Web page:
3. the state of not being subject to or affected by (something undesirable).”government policies to achieve freedom from want” h Similar: exemption immunity dispensation exception exclusion release relief reprieve absolution exoneration impunity letting offa let-offderogation h Opposite:liability4. Britisha special privilege or right of access, especially that of full citizenship of a city granted to a public figure as an honour.”he accepted the freedom of the City of Glasgow”5. archaicfamiliarity or openness in speech or behaviour. h Similar: naturalness openness lack of reserve/inhibition casualness informality lack of ceremony spontaneity ingenuousness impudence familiarity over familiarity presumption forwardness

  1. cheek

Origin

Old English frēodōm (see free, -dom).Translate freedom toUse over time for: Freedom

Freedom Tree, Elizabeth Marina, St. Helier, Great Britain

Food for thought!

Ask not what you can do to your country but what your country can do to you.

President Trump is no Kennedy but let your country have a Future and your children have  a Mother or Father an Uncle or an Aunt a Grandparent or guide or most importantly let your future seed have a life.

Ich bin ein Berliner

Ich bin ein Berliner (German pronunciation: [ˈʔɪç ˈbɪn ʔaɪn bɛɐ̯ˈliːnɐ], “I am a Berliner“) is a speech by United States President John F. Kennedy given on June 26, 1963, in West Berlin. It is widely regarded as the best-known speech of the Cold War and the most famous anti-communist speech. Kennedy aimed to underline the support of the United States for West Germany 22 months after Soviet-occupied East Germany erected the Berlin Wall to prevent mass emigration to the West. The message was aimed as much at the Soviets as it was at Berliners and was a clear statement of U.S. policy in the wake of the construction of the Berlin Wall. Another phrase in the speech was also spoken in German, “Lasst sie nach Berlin kommen” (“Let them come to Berlin”), addressed at those who claimed “we can work with the Communists”, a remark at which Nikita Khrushchev scoffed only days later.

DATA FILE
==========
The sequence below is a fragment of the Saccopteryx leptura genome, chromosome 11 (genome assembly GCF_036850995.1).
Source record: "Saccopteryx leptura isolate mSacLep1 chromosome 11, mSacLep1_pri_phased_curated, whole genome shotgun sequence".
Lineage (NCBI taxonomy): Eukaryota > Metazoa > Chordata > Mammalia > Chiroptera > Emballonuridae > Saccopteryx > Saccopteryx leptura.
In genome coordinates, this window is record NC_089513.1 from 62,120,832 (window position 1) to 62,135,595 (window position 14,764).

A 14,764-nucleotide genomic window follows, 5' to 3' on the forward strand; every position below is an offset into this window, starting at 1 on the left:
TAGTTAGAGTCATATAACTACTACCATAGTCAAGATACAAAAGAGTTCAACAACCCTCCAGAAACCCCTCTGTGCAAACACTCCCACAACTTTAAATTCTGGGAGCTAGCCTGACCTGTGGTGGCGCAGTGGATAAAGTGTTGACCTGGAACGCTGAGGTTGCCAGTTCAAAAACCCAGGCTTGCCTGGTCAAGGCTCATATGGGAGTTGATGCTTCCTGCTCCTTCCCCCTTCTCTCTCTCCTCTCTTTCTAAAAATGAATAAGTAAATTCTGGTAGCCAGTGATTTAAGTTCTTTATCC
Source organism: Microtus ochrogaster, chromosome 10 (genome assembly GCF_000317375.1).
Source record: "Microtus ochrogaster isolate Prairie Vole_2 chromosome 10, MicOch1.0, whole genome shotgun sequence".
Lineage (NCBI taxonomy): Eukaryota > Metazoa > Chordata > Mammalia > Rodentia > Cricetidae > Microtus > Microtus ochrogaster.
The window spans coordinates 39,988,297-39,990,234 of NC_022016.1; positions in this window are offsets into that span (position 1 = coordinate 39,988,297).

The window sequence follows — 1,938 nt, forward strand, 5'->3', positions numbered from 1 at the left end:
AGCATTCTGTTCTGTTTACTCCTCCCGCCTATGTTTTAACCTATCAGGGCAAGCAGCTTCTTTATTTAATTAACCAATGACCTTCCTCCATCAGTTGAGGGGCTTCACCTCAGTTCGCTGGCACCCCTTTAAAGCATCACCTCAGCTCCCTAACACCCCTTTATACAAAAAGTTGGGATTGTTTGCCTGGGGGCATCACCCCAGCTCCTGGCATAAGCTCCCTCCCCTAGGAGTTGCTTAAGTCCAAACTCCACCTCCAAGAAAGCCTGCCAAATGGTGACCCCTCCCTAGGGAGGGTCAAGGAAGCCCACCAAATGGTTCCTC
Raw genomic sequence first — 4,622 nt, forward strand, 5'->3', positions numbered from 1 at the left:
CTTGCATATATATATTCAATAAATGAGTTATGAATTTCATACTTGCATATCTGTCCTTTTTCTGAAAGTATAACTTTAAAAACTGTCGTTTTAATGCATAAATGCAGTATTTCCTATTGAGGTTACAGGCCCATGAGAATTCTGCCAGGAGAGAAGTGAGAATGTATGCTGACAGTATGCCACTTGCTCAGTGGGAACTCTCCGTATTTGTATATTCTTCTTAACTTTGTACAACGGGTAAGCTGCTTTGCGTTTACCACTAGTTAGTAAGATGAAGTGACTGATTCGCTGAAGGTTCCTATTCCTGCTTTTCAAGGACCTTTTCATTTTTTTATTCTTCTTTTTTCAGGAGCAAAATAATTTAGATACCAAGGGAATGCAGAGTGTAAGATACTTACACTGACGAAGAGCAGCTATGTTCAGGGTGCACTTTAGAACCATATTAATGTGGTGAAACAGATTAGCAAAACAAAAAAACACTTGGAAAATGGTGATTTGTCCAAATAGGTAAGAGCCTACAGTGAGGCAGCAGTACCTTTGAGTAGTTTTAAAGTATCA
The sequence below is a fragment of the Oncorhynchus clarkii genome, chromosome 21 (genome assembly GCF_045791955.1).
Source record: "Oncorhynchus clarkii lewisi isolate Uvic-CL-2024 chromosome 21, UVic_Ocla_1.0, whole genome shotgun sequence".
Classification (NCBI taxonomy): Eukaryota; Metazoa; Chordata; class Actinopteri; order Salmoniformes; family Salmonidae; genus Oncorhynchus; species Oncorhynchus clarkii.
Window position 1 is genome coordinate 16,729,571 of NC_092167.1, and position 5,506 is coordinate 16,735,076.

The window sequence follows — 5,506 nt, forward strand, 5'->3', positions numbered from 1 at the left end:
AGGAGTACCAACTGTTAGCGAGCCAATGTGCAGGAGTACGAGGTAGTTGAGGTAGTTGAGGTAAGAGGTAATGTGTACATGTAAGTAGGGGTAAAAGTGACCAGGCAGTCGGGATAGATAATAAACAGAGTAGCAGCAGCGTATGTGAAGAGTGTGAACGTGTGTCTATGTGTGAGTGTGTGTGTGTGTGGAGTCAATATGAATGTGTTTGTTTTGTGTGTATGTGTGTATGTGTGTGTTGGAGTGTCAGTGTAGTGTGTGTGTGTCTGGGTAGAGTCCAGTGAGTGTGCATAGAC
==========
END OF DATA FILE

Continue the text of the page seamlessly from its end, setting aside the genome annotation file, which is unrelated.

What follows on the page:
The speech is considered one of Kennedy’s best, both a notable moment of the Cold War and a high point of the New Frontier. It was a great morale boost for West Berliners, who lived in an enclave deep inside East Germany and feared a possible East German occupation. Speaking from a platform erected on the steps of Rathaus Schöneberg for an audience of 120,000, Kennedy said,

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https://upload.wikimedia.org/wikipedia/commons/thumb/c/c0/Audio-input-microphone.svg/50px-Audio-input-microphone.svg.pngIch bin ein Berliner (I am a Berliner) speech Play media Speech from the Rathaus Schöneberg by John F. Kennedy, June 26, 1963. Duration 9:01; “Ich bin ein Berliner” first appears at 1:45, then again at 8:43. Ich bin ein Berliner (“I am a Berliner”) speech (audio) Menu 0:00 Audio-only version (Duration 9:22)
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History of Berlin
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Margraviate of Brandenburg (1157–1806)
Kingdom of Prussia (1701–1918)
German Empire (1871–1918)
Free State of Prussia (1918–1947)
Weimar Republic (1919–1933)
1920s Berlin Greater Berlin Act
Nazi Germany (1933–1945)
Welthauptstadt Germania Bombing of Berlin in World War II Battle of Berlin
West Germany and East Germany (1945–1990)
West Berlin and East Berlin Berlin Wall Berlin Blockade (1948–1949) Berlin Crisis of 1961 “Ich bin ein Berliner” (1963) “Tear Down This Wall” (1987) Fall of the Berlin Wall
Federal Republic of Germany (1990–present)
History of Germany and History of Europe
See also
Timeline of Berlin

June the 2nd 2020 – Where is the Love?